Harold E. Fey (1898–1990), my supervisor Professor during my post graduate studies in Indianapolis (1965–66), co-author of the second volume Ecumenical Advance: 1948–68 in the monumental History of the Ecumenical Movement (2009), Editor of the well-known periodical The Christian Century (during the years 1956–1964), a passionate man for ecumenism, compassion and peace-oriented studies. Willem A. Bijlefeld (1925–2013), my Professor of Islamic Studies in Hartford, Conn. (1966–1969), my doctoral studies supervisor and instigator in exploring John of Damascus as a Father of the Church and pioneer historian of religions and of Islam. Robert T. Parsons (1911–1997), my Professor of African Studies at Hartford, who offered the comfort of his house for me to complete my dissertation while he would be on sabbatical in Africa. Ford Lewis Battles (1915–1979), the well-known translator of Calvin’s Institutes, a relentless scholar and most encouraging, critical and supportive member of my dissertation Committee. Alexander Dimitrievich Schmemann (1921–1983), the unforgettable visionary Orthodox priest, scholar, dean of St. Vladimir’s Orthodox Theological Seminary, and John Meyendorff (1926–1992), the memorable protopresbyter, aristocrat in descent, ethos, scholarship and collegiality, dean also of St. Vladimir’s Seminary and faculty member of Fordham University, both of them renown scholars and proliferous writers, who left life untimely, but who had always a place and time, in private meetings and in theological conferences in N. America, for a novice scholar on Byzantine-Muslim relations. Irfan A. Shahīd (1926–2016), a mentor, advisor and always friendly colleague at Dumbarton Oaks Center of Byzantine Studies, Washington D.C. (1996–1997), an authority and an inexhaustible source of information and views on Byzantium and the Arabs, an enthusiastic supporter of my research. Speros Vryonis (1928–2019), a senior advisor and a colleague for years on Medieval Middle Eastern and Islamic issues, and not only. Wilfred Cantwell Smith (1916–2000) the well acknowledged Canadian Islamologist, director of the Harvard Center for the Study of World Religions, from whom most scholars and Canadian Universities teaching world religions, especially Islamic Studies, were seeking academic advice and his critical evaluation of their work, programs and standards. Nicholas Oikonomidis (1934–2000), the distinguished Byzantinist in Canada for years, colleague and founder of the Canadian Committee of Byzantinists. Bernard Lewis (1916–2018), the meticulous Jewish orientalist, acute, respected and proliferous scholar. Hadia Dajani-Shakeel (1933–), the beloved Palestinian colleague, Professor of Islamic Studies at the University of Toronto and of Institute of Palestinian Studies, whose homey and gentle collegiality competed and matched her integral scholarship. Sidney H. Griffith (1938–), an internationally known professor at the Catholic University in America in Washington D.C., specialist on Arabic Christianity, Syriac studies and Christian-Muslim encounter, whose doctoral encounter with Abū Qurra and mine doctoral encounter with John of Damascus brought us together in various academic fora as members of same learned Societies, in regional and international conferences as well as in various publications. Yvonne Y. and Wadi Z. Haddad, the memorable couple of teachers, friends and colleagues, Editors of that very special 500+page-volume Christian-Muslim Encounters (University of Florida Press, 1995) that brought together a most interesting mix of contemporary colleagues and Contributors (like, Mahmud Ayoub, Willem A. Bijlefeld, Issa J. Boullata, John B. Carman, Kenneth Cragg, Hadia Dajani-Shakeel, Frederick Mathewson Denny, Johann Haafkens, Wadi Z. Haddad, Yvonne Yazbeck Haddad, David A. Kerr, Donald P. Little, Roland E. Miller, Seyyed Hossein Nasr, Jorgen S. Nielsen, Sulayman S. Nyang, James E. Royster, Annemarie Schimmel, Olaf Schumann, Jan Slomp, Jane I. Smith, R. Marston Speight, Mark N. Swanson, Christian W. Troll, Harold S. Vogelaar, Jacques Waardenburg, and Antonie Wessels). Jane Damen McAuliffe (1944–), from her years as Chair of the Department for the Study of Religion and Professor of Islamic Studies in the Department of Near and Middle Eastern Civilizations, University of Toronto, before returning to the USA, a hospitable General Editor of the six-volume Encyclopaedia of the Qurʾān (Leiden, Brill: 2001–2006). John L. Esposito(1940–), Professor of Religion & International Affairs and of Islamic Studies, founding director of the “Prince Alwaleed Centre of Muslim-Christian Understanding” at Georgetown University, Georgetown D.C., and many others. The list could go on for several pages to include wonderful persons as well as equally wonderful occasions and memories – all this to reconfirm that nothing is a matter of chance but of divine providence and, especially, that nothing can one achieve or offer, alone!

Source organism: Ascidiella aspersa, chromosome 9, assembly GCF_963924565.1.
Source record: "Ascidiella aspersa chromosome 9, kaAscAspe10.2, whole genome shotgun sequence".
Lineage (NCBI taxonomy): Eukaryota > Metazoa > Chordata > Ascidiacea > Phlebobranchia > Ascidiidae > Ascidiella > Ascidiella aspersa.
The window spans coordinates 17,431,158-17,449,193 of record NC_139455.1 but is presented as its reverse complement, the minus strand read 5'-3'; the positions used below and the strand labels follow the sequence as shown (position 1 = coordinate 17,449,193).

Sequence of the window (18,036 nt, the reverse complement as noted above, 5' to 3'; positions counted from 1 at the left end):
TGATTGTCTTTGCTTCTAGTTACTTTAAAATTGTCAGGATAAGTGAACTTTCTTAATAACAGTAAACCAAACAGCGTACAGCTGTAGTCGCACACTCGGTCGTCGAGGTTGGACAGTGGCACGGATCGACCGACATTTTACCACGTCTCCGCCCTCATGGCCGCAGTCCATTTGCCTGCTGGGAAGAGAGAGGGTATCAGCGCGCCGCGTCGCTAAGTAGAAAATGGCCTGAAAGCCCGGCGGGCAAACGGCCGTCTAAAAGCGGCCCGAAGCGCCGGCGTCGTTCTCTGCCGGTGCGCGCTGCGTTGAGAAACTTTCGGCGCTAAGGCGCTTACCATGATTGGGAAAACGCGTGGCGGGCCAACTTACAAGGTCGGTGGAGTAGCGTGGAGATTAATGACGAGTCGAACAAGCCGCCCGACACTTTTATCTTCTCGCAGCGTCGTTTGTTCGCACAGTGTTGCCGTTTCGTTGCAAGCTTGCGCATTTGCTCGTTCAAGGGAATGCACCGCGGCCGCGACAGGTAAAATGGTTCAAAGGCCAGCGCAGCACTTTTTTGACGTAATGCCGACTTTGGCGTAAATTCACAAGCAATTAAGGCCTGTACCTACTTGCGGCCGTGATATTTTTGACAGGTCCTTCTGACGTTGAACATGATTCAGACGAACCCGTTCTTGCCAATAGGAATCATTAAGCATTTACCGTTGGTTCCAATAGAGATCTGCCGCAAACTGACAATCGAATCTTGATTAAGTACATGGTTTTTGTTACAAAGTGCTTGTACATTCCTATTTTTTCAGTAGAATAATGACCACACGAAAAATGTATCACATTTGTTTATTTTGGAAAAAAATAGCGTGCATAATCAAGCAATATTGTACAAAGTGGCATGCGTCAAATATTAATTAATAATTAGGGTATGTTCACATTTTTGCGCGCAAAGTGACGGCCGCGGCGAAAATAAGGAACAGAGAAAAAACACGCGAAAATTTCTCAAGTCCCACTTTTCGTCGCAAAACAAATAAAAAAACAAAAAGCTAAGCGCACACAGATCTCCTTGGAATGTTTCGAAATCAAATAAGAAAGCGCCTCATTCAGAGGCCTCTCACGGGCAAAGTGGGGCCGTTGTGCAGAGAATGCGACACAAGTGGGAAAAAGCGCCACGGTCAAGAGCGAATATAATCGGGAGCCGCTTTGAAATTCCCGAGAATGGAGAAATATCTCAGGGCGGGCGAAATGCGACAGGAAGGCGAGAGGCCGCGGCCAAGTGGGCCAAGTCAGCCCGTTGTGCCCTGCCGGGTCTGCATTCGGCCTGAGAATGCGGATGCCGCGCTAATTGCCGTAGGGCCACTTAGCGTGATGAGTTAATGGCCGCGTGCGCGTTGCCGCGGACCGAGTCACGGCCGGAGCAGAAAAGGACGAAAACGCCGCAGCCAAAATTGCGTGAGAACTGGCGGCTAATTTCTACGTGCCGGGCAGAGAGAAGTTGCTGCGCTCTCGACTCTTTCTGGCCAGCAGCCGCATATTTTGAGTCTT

We live in an era in which the electronic means and the sites of communication make lists like this much broader and ever easier – always with a danger, however, that such an exercise might be rendered more impersonal and superficial and thus less constructive and educational. My pathological optimism makes me hope that the younger generation of scholars will not only overcome such a miserable pitfall but that they will turn such a challenge into a flourishing garden of priceless intellectual and academic achievements – a truly personal, living and lasting “”! In the folds of this site I am already finding bright and thirsty minds, diamonds of academic achievements, reading articles of mine critically and enriching them constructively with new scholarly and bibliographical data. This list of young scholars is becoming for me much longer than my personal one; something which makes me confident that the drives and concerns which attracted some of us to devote our life to the subject of the manifold Christian-Muslim relations will expand, making this field of studies to flourish in multiple directions. This is the antidote to any kind of self-righteousness, empathetic radicalism, conscious ignorance, historical distortion, populist oversimplification and religious provincialism (in the end, to any form of human and cultural darkness) which we are experiencing often in our own days and in some regions of the world.

My profound sentiments of hope and confidence are leading me to an expression of sincere gratitude and appreciation to Brill, a source of quality scholarly publications in the manifold fields of relevant academic endeavours. My personal thanks go to Dr. Maurits van den Boogert who embraced the prospect of this publication wholeheartedly and offered his professional experience to its production tirelessly; a process which created for me a bond of a priceless friendship.

Daniel J. Sahas

Athens, Friday July 23rd, 2020 (a day of a most sad awakening)

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Byzantium and Islam

Collected Studies on Byzantine-Muslim Encounters